Africa is made up of the fastest growing economy than any other continent
According to the African development Bank (AfDB) as well as many other sources, the economy of Africa is developing faster than any other continent. The AfDB also confirm in a new report that one-third of Africa’s countries have GDP growth rates of exceeding 6%. Starting a company is pricey, and most people across Africa don’t have such financial support to achieve this. In Africa today things have changed in this regard; the price of starting a business have fallen by more than two-thirds over the past seven years, while delays for starting a business have been halved. Here are some additional positive facts that indicate meaningful and real growth throughout Africa:
- Africa’s middle class has been vastly expanding revealing that about 350 million Africans nowadays earn between $2 and $20 a day.
- The share of the population living below the poverty line in Africa has decreased to 39% last year, from 51% in 2005.
- Africa’s collective gross domestic product (GDP) per capita reached $953 last year, while the number of middle income countries on the continent rose to 26, out of a total of 54.
Much acknowledgement has been given to the private sector as it is because of improved economic governance and an improved business climate throughout Africa’s private sector. Due to such kind of development, trade and investment has seen a major rise and the annual rate of foreign investment increasing fivefold since 2000. All in all, Africa’s global competitiveness has been significantly improved.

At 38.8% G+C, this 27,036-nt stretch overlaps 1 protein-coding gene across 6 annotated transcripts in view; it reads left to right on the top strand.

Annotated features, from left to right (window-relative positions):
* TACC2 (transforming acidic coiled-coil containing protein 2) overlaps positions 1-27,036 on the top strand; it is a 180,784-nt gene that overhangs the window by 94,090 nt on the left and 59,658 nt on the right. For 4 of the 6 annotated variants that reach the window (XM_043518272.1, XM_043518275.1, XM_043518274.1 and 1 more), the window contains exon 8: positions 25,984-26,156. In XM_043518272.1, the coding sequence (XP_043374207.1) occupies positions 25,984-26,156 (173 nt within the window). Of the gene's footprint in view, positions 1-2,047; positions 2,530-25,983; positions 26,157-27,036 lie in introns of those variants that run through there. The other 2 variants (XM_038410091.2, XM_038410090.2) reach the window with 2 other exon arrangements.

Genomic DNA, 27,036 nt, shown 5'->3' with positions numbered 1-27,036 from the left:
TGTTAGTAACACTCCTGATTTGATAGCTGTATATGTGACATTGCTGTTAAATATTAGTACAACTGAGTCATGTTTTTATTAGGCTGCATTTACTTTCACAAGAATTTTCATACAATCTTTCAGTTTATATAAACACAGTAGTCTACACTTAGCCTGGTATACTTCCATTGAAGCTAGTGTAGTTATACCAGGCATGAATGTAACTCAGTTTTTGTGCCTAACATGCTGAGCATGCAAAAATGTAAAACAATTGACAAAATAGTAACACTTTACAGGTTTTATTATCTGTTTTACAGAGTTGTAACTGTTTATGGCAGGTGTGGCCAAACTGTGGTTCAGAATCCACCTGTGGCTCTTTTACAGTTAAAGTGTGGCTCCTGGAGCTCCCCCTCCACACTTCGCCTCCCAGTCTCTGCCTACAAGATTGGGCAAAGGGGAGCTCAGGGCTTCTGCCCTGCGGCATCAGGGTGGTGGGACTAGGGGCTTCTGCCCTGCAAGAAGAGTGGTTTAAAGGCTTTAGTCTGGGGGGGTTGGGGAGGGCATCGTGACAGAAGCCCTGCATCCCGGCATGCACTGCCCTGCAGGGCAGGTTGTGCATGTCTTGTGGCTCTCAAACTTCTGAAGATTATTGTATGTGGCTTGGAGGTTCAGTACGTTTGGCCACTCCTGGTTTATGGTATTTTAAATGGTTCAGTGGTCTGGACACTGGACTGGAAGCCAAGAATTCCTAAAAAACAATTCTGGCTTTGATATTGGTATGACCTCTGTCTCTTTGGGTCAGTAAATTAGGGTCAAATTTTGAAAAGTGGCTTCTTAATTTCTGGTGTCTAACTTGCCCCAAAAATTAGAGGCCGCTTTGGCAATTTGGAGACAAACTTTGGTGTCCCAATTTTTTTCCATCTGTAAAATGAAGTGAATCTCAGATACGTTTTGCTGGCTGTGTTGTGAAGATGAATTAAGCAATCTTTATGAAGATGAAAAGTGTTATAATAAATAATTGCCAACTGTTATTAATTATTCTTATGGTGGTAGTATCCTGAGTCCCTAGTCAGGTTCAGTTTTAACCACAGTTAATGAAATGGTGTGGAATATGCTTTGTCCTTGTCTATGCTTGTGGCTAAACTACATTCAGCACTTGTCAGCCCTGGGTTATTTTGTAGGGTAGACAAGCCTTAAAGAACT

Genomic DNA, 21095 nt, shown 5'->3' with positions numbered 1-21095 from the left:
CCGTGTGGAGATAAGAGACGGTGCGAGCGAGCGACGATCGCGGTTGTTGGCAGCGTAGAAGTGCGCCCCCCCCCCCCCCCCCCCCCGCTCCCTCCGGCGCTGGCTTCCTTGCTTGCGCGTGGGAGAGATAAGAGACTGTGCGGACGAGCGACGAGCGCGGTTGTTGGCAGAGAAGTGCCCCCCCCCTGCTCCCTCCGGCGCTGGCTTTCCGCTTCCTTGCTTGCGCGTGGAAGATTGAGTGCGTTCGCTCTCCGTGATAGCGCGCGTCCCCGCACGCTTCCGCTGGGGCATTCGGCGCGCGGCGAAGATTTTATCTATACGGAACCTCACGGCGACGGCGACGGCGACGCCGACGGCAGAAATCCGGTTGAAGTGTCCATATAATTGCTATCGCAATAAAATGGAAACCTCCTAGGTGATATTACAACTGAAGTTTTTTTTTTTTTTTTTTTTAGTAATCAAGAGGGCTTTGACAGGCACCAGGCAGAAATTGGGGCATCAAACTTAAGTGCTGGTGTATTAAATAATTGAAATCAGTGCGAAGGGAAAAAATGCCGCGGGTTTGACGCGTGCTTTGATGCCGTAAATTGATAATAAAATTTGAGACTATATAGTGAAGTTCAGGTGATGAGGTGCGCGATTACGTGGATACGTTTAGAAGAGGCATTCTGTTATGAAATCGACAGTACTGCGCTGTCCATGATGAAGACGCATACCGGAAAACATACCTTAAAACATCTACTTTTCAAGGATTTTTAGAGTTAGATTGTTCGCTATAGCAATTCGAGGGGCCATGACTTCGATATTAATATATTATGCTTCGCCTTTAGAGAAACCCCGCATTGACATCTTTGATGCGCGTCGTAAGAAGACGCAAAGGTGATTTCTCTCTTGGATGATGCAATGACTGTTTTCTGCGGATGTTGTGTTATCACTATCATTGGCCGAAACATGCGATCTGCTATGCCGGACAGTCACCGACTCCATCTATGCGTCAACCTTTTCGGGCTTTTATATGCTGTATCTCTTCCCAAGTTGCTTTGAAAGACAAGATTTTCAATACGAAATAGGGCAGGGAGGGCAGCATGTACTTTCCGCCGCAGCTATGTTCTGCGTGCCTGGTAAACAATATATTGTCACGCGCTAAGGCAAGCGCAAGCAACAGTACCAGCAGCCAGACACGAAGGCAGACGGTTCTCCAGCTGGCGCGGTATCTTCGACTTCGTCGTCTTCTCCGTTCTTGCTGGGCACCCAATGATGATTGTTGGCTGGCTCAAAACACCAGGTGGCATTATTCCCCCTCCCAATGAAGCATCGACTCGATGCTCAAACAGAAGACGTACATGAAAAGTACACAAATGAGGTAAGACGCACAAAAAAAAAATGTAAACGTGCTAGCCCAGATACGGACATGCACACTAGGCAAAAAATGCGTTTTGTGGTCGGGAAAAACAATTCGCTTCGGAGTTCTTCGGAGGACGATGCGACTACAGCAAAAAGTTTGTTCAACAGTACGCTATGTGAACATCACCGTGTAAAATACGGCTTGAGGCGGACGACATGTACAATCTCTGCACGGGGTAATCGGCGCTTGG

The AfDB has reported that the increase in Africa’s economic growth has been because of regional economic co-operation and intra-African trade, and it is these drivers that will bring about growth in Africa’s future.
Economic challenges for Africa
Insufficient infrastructure development is still main limitation to the continent’s economic growth. The AfDB also disclosed in their latest report that Africa currently invests just 4% of its collective GDP in infrastructure, compared with China’s 14%. While sustainable infrastructure involves momentous up-front investments, it will prove cost-effective in the longer term.
Regardless of the overall optimism and growth regarding Africa’s economy, the AfDB warns that considerable differences in incomes are still problematic. The challenge will be to address continuing inequality so that all Africans, including those living in remote rural communities, disadvantaged neighbourhoods, and delicate states are able to benefit from this economic growth.